Travel Books to Read For When You Can’t Leave Home

A small globe sitting on top of an open book. There are more books beneath and behind the globe.

In today’s trying times, many people have found themselves spending significantly more time at home. Travel plans and events have been postponed or cancelled all around the globe.

But that doesn’t mean you can’t find other ways to learn about and experience other cultures. We’ve written about how to explore the world through virtual museum tours and baking. Reading is also a fantastic way to explore the world, and to reflect on your own culture and identity. Here are five books to check out:

For those who want to be a better traveler: “The Curious Traveler” by David Livermore

“Harnessing the power of curiosity will improve the way you travel. Based on decades of research on curiosity and cultural intelligence, this book explores the key findings behind curiosity and exemplifies it through exploring the dilemmas faced when traveling abroad. These include quandaries like Why do people always cut in line here? Why do they eat the fish eye? and Why would someone give me the wrong directions instead of just telling me they don’t know? In addition, Livermore provides practical travel tips such as how to exchange money, travel on a budget, and deal with jet lag.”

For public transit lovers: “Around the World in 80 Trains: A 45,000-Mile Adventure” by Monisha Rajesh

“Packing up her rucksack – and her fiancé, Jem – Monisha Rajesh embarks on an unforgettable adventure that takes her from London's St Pancras station to the vast expanses of Russia and Mongolia, North Korea, Canada, Kazakhstan, and beyond. The journey is one of constant movement and mayhem, as the pair strike up friendships and swap stories with the hilarious, irksome and ultimately endearing travellers they meet on board, all while taking in some of the earth's most breathtaking views.”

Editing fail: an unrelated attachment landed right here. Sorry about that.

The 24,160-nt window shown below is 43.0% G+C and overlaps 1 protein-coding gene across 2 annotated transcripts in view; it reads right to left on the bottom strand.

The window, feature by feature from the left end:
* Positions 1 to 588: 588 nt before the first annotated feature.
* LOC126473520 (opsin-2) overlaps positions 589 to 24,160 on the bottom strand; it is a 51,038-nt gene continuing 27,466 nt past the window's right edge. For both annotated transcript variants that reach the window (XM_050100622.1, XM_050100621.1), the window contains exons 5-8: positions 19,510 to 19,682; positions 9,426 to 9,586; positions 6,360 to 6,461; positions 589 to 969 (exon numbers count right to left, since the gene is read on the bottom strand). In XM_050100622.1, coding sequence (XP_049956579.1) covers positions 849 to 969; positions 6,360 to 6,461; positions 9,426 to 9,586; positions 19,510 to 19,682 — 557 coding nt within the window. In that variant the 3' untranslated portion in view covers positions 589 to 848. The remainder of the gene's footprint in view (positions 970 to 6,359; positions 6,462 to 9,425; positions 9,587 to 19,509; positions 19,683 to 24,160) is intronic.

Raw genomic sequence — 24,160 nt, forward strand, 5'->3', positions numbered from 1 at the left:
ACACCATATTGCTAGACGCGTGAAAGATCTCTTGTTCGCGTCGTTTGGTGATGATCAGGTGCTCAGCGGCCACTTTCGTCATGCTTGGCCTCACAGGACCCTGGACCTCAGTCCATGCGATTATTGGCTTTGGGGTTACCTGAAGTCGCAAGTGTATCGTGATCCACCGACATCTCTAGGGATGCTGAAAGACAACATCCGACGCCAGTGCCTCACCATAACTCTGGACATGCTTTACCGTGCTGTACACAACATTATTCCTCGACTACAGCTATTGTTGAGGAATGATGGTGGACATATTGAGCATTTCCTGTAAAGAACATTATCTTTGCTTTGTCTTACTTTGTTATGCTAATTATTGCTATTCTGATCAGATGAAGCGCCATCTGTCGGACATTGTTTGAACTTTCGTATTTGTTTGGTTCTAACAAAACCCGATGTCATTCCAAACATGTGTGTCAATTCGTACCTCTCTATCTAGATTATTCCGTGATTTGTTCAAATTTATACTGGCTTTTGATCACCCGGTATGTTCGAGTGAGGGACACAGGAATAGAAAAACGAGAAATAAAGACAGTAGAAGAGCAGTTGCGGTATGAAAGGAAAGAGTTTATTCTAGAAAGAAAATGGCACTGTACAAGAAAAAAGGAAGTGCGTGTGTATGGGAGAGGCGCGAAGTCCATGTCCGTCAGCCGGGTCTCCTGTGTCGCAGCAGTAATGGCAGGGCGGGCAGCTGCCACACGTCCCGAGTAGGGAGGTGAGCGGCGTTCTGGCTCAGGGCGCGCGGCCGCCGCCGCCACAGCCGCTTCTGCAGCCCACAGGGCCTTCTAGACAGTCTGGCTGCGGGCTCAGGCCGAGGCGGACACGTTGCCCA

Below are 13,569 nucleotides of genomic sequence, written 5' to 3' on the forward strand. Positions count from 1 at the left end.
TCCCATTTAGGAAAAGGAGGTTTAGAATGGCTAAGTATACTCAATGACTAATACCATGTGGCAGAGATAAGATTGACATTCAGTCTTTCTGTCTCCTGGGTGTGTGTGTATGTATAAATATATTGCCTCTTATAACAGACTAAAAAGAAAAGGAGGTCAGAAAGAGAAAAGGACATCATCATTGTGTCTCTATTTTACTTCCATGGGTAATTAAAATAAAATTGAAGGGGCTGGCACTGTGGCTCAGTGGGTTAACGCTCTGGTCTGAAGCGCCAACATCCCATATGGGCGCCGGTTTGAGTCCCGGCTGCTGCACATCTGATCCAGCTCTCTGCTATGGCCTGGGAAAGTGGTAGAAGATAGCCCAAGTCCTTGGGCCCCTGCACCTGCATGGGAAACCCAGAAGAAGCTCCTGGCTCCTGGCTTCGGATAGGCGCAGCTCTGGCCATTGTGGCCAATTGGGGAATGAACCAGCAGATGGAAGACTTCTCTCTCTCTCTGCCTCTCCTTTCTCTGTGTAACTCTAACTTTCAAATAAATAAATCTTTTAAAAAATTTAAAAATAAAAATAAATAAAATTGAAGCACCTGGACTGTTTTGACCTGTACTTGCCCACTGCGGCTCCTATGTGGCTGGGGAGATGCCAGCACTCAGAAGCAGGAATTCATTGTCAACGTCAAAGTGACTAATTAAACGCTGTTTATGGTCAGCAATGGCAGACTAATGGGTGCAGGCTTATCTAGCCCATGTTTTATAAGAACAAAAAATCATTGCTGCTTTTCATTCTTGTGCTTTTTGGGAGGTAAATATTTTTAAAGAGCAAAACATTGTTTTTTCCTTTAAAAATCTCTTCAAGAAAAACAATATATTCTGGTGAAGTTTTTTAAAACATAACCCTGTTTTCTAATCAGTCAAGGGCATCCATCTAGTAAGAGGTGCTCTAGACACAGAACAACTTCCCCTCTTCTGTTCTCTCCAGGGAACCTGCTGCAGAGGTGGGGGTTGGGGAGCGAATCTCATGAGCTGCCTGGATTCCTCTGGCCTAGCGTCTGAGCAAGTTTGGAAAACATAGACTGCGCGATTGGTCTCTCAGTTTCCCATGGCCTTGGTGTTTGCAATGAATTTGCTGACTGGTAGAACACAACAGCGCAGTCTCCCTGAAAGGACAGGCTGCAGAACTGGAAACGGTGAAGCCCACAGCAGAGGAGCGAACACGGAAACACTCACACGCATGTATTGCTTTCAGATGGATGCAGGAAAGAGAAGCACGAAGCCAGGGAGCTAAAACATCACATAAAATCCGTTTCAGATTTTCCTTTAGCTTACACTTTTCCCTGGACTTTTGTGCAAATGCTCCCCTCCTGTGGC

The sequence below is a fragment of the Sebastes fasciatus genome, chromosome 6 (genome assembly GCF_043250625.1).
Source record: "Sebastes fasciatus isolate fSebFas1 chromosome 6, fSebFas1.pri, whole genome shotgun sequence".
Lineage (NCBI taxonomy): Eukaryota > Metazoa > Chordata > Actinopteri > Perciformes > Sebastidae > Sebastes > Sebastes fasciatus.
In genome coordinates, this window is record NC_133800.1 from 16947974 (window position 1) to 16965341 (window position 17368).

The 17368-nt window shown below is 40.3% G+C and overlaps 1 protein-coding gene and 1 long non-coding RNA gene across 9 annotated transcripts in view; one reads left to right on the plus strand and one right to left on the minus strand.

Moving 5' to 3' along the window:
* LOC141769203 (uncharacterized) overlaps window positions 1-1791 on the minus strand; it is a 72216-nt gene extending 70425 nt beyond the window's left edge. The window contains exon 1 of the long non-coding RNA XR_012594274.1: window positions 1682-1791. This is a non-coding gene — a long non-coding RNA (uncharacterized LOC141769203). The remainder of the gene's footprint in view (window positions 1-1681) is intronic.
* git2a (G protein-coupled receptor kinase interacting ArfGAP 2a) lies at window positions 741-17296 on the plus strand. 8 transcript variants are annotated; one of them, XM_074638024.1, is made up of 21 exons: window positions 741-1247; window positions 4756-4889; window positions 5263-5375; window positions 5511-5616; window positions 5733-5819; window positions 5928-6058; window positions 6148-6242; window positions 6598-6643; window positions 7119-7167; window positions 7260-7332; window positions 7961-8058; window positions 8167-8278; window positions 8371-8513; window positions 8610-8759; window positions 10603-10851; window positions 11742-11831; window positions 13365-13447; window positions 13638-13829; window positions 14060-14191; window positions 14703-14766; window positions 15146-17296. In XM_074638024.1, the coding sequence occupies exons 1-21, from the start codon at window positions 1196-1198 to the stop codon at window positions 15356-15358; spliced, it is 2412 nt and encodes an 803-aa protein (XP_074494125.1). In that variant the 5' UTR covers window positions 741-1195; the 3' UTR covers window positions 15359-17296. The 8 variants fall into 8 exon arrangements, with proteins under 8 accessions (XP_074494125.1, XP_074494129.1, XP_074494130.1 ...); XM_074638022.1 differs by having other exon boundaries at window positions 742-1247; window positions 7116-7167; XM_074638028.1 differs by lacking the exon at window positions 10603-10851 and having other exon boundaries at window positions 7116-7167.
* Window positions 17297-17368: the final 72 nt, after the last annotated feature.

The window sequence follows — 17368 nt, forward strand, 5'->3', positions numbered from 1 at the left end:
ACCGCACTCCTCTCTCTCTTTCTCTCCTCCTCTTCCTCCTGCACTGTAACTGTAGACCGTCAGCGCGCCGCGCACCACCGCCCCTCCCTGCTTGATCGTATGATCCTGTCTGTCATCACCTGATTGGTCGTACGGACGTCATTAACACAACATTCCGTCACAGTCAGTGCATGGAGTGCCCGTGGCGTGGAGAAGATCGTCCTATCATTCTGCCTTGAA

For those who explore through food: “A Moveable Feast,” edited by Don George

“From bat on the island of Fais to chicken on a Russian train to barbecue in the American heartland, from mutton in Mongolia to couscous in Morocco to tacos in Tijuana - on the road, food nourishes us not only physically, but intellectually, emotionally, and spiritually too. It can be a gift that enables a traveller to survive, a doorway into the heart of a tribe, or a thread that weaves an indelible tie; it can be awful or ambrosial - and sometimes both at the same time. Celebrate the riches and revelations of food with this 38-course feast of true tales set around the world.”

For history buffs: “Epic Continent: Adventures in the Great Stories of Europe” by Nicholas Jubber

“Reaching back into the ancient and medieval eras in which these defining works were produced, and investigating their continuing influence today, Epic Continent explores how matters of honour, fundamentalism, fate, nationhood, sex, class and politics have preoccupied the people of Europe across the millennia. In these tales soaked in blood and fire, Nicholas Jubber discovers how the world of gods and emperors, dragons and water-maidens, knights and princesses made our own: their deep impact on European identity, and their resonance in our turbulent times.”

For graphic novel lovers: “Shenzen: A Travelogue from China” by Guy Delisle

“Shenzhen is entertainingly compact with Guy Delisle’s observations of life in urban southern China, sealed off from the rest of the country by electric fences and armed guards. With a dry wit and a clean line, Delisle makes the most of his time spent in Asia overseeing outsourced production for a French animation company. By translating his fish-out-of-water experiences into accessible graphic novels, Delisle skillfully notes the differences between Western and Eastern cultures, while also conveying his compassion for the simple freedoms that escape his colleagues in the Communist state.”

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